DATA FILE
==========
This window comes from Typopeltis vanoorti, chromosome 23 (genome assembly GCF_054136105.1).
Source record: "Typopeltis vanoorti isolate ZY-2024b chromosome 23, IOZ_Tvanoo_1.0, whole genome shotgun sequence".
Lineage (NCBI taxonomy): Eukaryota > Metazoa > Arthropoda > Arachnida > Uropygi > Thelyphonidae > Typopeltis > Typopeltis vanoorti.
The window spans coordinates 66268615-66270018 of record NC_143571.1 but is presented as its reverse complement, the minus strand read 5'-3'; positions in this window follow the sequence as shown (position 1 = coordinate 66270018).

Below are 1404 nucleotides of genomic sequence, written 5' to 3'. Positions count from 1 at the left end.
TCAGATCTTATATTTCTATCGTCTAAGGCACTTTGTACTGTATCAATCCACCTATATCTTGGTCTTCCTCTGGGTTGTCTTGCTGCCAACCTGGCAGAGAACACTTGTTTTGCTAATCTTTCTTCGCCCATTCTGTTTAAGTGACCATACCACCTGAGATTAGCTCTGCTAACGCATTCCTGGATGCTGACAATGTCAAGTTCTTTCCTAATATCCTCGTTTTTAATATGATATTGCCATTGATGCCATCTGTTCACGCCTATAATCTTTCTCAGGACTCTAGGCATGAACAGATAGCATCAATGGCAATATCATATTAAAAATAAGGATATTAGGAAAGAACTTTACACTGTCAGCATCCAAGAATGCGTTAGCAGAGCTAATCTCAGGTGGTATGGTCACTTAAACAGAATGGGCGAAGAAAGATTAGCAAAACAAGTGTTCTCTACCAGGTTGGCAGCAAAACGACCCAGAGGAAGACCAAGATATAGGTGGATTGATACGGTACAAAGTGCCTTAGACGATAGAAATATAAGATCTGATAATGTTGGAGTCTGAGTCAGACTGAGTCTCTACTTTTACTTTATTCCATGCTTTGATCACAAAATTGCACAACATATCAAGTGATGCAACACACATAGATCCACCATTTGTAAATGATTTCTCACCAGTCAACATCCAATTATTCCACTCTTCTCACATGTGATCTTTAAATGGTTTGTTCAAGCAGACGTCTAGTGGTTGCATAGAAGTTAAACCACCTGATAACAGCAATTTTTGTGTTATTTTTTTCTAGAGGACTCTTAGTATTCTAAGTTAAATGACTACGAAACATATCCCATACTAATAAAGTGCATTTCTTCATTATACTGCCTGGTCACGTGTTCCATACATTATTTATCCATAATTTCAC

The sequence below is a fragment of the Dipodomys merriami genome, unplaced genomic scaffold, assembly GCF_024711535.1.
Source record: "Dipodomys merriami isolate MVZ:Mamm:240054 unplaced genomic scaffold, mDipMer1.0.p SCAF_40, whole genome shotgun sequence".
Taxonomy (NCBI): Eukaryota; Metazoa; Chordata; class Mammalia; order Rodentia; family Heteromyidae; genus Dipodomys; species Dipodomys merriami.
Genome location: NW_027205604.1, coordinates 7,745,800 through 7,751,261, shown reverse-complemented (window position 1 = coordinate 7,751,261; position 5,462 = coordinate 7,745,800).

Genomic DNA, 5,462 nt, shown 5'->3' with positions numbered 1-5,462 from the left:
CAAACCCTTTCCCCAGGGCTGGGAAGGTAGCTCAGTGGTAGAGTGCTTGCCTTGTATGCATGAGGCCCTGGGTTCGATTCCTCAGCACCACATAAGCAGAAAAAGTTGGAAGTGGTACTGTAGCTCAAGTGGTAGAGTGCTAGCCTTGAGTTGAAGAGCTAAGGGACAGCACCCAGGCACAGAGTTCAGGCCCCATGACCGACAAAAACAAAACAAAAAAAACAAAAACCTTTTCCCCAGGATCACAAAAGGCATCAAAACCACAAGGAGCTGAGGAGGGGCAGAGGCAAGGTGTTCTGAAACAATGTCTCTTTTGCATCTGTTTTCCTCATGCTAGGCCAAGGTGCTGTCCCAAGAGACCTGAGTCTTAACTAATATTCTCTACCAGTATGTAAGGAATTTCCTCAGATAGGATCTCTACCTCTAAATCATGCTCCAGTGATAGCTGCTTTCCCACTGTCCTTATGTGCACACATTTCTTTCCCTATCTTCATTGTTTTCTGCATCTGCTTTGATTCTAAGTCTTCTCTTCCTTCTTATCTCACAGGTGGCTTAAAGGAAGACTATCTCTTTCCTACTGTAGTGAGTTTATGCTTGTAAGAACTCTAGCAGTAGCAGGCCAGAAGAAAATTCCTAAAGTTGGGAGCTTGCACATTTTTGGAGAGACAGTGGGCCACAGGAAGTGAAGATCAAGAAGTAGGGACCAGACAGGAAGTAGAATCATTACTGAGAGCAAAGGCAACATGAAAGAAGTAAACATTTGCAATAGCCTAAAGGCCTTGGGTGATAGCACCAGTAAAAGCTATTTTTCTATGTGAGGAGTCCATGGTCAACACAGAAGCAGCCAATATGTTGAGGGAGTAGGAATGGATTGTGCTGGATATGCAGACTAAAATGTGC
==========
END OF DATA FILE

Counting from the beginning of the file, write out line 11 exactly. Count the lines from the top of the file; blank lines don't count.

Genomic DNA, 5,462 nt, shown 5'->3' with positions numbered 1-5,462 from the left: